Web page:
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Archive for the ‘Humanism’ Category

Ojo Taylor, former Christian rocker turned agnostic humanist, got into a long discussion on Facebook recently in which he said some things in his comments that resonate with me.

At one point the conversation turned to the value of intellectual evidences for Christianity vs. an “encounter,” that is, a mystical experience. Ojo responded:

 I want to acknowledge yet again your need for and experience of an encounter. I am glad to set the record straight by saying that contrary to what you wrote in another place, I am impressed, unless you meant impressed to the point of action. I accept everyone’s encounters but not everyone’s explanations or interpretations of them as factual. That seems prudent to me. I read your last post above earlier today but had to run to the studio for a long day of music, another of life’s great joys and honors for me, so I had time to think it over.

What immediately came to mind was an encounter I had just yesterday. I have them all the time. I was suddenly overcome, so full, so alive, felt so fertile, it was remarkable, and I can’t explain it or its origin. I told no one about it but it was beautiful. I have them all the time, very often. They are divine encounters if it is at all true that God is love. I don’t feel any need or compulsion to attach my encounters to a doctrinal cart and all that goes with that, nor is all that doctrinal baggage endemic to the encounter.

My own experience is that I have them much more often, more meaningfully and more intensely than I ever did as a practicing Christian, and I am more compelled to action as a result. I know that’s impossible for Christians to grasp, assent to or even consider, but it’s true. Now perhaps others’ encounters have been more ecstatic than mine. I truly have not had an ecstatic experience along the lines of a Lonnie Frisbee devotee or St. Paul. I can only point out that people of all faiths have those encounters and the families into which they are born has more to do with who or what that encounter is attributed to than anything else. I really think it matters little the god-ideal that people assign to their experience. If it is love, it is divine, by the Christians’ own Word (in a multitude of places).

While honoring your encounter, I also find myself in a place to honor everybody’s including my own. There is no encounter, no experience, no sense, no emotion, no depth or practice of love, reason, no divine favor for the Christian that is any more valid, valuable, divine or legitimate than anyone’s of any faith or no faith. People have encounters all the time and attribute them to whatever and whomever they attribute them too. So yes, as you said, the encounter is paramount to the intellect. But when the intellect is invoked, then the intellect will surely have to respond, again by the Christians own Word. There should be no convenient moving of the goal posts back and forth between intellect and experience to serve one’s own needs though. Put another way in simpler terms, I think, nay, I “know” that love is more important than correct beliefs, more important than any belief at all. All peoples have and practice love, no sect more than others. That’s just my pagan view. I am not saying it to proselytize or confront, just to share. Isn’t Facebook grand? Thank you. I dearly appreciate your friendship too.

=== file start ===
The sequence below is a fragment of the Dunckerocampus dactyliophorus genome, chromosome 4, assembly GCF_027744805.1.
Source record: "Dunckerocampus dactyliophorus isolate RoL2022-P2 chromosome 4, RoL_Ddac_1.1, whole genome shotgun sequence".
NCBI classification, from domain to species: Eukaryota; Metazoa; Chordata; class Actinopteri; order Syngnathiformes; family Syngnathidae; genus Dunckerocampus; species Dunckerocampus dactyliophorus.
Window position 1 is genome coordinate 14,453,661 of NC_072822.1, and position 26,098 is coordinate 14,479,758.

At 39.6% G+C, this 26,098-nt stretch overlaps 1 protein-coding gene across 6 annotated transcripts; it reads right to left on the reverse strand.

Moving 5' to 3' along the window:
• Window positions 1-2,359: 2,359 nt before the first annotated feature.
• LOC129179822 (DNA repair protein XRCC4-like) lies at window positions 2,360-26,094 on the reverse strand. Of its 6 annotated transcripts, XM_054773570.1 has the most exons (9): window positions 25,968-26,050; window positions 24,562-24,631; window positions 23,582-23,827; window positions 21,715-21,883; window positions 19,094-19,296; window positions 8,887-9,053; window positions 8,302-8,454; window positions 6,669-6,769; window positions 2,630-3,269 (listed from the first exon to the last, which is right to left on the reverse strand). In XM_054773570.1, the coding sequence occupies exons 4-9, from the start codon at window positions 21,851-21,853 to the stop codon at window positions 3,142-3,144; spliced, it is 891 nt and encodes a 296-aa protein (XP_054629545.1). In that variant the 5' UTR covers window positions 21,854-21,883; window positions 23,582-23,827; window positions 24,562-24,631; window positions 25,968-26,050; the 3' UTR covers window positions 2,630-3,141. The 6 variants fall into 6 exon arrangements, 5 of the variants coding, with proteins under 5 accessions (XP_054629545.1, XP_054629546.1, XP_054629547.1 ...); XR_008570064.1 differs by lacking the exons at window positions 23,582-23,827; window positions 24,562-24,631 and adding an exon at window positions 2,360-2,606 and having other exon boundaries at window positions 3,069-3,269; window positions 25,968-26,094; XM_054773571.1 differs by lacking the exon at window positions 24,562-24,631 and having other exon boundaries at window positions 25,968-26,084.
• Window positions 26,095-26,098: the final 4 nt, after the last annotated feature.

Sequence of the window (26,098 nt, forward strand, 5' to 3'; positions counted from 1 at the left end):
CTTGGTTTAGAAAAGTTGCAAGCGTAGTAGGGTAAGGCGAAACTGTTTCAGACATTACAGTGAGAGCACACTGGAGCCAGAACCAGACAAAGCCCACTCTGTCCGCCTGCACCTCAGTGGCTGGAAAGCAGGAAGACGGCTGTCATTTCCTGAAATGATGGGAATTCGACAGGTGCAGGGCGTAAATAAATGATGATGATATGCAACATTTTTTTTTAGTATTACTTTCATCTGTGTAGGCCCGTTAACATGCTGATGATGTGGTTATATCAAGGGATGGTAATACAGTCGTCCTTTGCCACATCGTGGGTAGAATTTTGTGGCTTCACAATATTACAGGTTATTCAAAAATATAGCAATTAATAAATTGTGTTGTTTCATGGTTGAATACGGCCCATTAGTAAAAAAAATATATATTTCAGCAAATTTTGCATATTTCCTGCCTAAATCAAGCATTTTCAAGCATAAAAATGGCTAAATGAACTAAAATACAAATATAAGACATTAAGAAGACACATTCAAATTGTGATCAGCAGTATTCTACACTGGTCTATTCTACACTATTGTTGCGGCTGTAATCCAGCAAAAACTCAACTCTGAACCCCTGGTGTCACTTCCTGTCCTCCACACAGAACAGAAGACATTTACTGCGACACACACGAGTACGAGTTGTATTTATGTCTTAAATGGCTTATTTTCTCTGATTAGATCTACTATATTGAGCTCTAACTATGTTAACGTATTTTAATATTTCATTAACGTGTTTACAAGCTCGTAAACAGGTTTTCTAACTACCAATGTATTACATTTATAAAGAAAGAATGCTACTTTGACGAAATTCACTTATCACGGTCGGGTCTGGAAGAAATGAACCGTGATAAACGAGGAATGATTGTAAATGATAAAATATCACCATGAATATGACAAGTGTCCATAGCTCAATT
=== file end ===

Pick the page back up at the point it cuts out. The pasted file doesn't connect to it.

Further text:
Later on, after someone expressed being sad that Ojo no longer holds his former views, he made a nicely worded declaration of universalism.

Jon, I agree with you in one very important way. I believe Love is at the heart of the universe, at least my universe. Of course we don’t mean that in nearly the same ways, but there it is. It is not blind chance at all, but as Einstein said, “What I see in Nature is a magnificent structure that we can comprehend only very imperfectly, and that must fill a thinking person with a feeling of humility. This is a genuinely religious feeling that has nothing to do with mysticism.” Let’s not be reductionist here. It is not either love or chance, Yahweh or despair. There are many ways people access love, what they deeply and certainly consider divine, often rooted in the same types of Encounter you describe. I’m sure conservative theology will have none of that, but again, it is undeniably true as a survey of peoples through time and geography attest over and over. Whence conservatism when we’re talking about God? A god of correct beliefs is no god at all.